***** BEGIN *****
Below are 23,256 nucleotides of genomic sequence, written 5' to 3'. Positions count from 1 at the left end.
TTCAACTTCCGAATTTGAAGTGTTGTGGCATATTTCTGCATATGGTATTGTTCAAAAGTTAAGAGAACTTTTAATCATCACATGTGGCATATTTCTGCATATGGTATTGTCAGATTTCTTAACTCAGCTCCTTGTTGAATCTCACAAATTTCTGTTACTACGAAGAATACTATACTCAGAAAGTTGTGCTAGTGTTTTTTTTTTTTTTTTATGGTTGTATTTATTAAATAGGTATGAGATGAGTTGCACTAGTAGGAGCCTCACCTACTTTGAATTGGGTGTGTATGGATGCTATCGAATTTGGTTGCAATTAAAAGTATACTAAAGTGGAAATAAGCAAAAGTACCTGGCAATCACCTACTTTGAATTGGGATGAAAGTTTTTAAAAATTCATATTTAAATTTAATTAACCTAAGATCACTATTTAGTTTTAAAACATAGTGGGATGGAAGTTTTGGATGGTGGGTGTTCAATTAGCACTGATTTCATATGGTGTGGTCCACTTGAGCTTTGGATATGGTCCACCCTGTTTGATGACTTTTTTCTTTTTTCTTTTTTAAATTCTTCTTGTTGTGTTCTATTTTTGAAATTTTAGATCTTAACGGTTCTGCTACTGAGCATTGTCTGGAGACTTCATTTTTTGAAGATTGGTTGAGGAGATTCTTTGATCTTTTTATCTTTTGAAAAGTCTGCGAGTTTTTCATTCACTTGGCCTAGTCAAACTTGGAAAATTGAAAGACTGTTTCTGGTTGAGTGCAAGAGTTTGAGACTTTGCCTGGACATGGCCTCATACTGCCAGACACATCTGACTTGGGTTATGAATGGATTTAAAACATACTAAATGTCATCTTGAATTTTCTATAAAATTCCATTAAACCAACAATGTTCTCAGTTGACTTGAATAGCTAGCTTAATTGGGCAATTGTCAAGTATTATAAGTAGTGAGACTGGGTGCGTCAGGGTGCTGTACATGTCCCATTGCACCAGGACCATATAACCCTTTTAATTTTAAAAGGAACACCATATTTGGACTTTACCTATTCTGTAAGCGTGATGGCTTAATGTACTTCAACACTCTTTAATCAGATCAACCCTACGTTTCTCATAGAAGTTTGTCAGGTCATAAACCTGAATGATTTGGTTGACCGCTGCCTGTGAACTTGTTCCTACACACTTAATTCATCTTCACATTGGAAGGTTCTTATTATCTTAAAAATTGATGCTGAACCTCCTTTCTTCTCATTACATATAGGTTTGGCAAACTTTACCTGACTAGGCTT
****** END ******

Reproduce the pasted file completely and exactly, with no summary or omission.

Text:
Below are 23,256 nucleotides of genomic sequence, written 5' to 3'. Positions count from 1 at the left end.
TTCAACTTCCGAATTTGAAGTGTTGTGGCATATTTCTGCATATGGTATTGTTCAAAAGTTAAGAGAACTTTTAATCATCACATGTGGCATATTTCTGCATATGGTATTGTCAGATTTCTTAACTCAGCTCCTTGTTGAATCTCACAAATTTCTGTTACTACGAAGAATACTATACTCAGAAAGTTGTGCTAGTGTTTTTTTTTTTTTTTTATGGTTGTATTTATTAAATAGGTATGAGATGAGTTGCACTAGTAGGAGCCTCACCTACTTTGAATTGGGTGTGTATGGATGCTATCGAATTTGGTTGCAATTAAAAGTATACTAAAGTGGAAATAAGCAAAAGTACCTGGCAATCACCTACTTTGAATTGGGATGAAAGTTTTTAAAAATTCATATTTAAATTTAATTAACCTAAGATCACTATTTAGTTTTAAAACATAGTGGGATGGAAGTTTTGGATGGTGGGTGTTCAATTAGCACTGATTTCATATGGTGTGGTCCACTTGAGCTTTGGATATGGTCCACCCTGTTTGATGACTTTTTTCTTTTTTCTTTTTTAAATTCTTCTTGTTGTGTTCTATTTTTGAAATTTTAGATCTTAACGGTTCTGCTACTGAGCATTGTCTGGAGACTTCATTTTTTGAAGATTGGTTGAGGAGATTCTTTGATCTTTTTATCTTTTGAAAAGTCTGCGAGTTTTTCATTCACTTGGCCTAGTCAAACTTGGAAAATTGAAAGACTGTTTCTGGTTGAGTGCAAGAGTTTGAGACTTTGCCTGGACATGGCCTCATACTGCCAGACACATCTGACTTGGGTTATGAATGGATTTAAAACATACTAAATGTCATCTTGAATTTTCTATAAAATTCCATTAAACCAACAATGTTCTCAGTTGACTTGAATAGCTAGCTTAATTGGGCAATTGTCAAGTATTATAAGTAGTGAGACTGGGTGCGTCAGGGTGCTGTACATGTCCCATTGCACCAGGACCATATAACCCTTTTAATTTTAAAAGGAACACCATATTTGGACTTTACCTATTCTGTAAGCGTGATGGCTTAATGTACTTCAACACTCTTTAATCAGATCAACCCTACGTTTCTCATAGAAGTTTGTCAGGTCATAAACCTGAATGATTTGGTTGACCGCTGCCTGTGAACTTGTTCCTACACACTTAATTCATCTTCACATTGGAAGGTTCTTATTATCTTAAAAATTGATGCTGAACCTCCTTTCTTCTCATTACATATAGGTTTGGCAAACTTTACCTGACTAGGCTT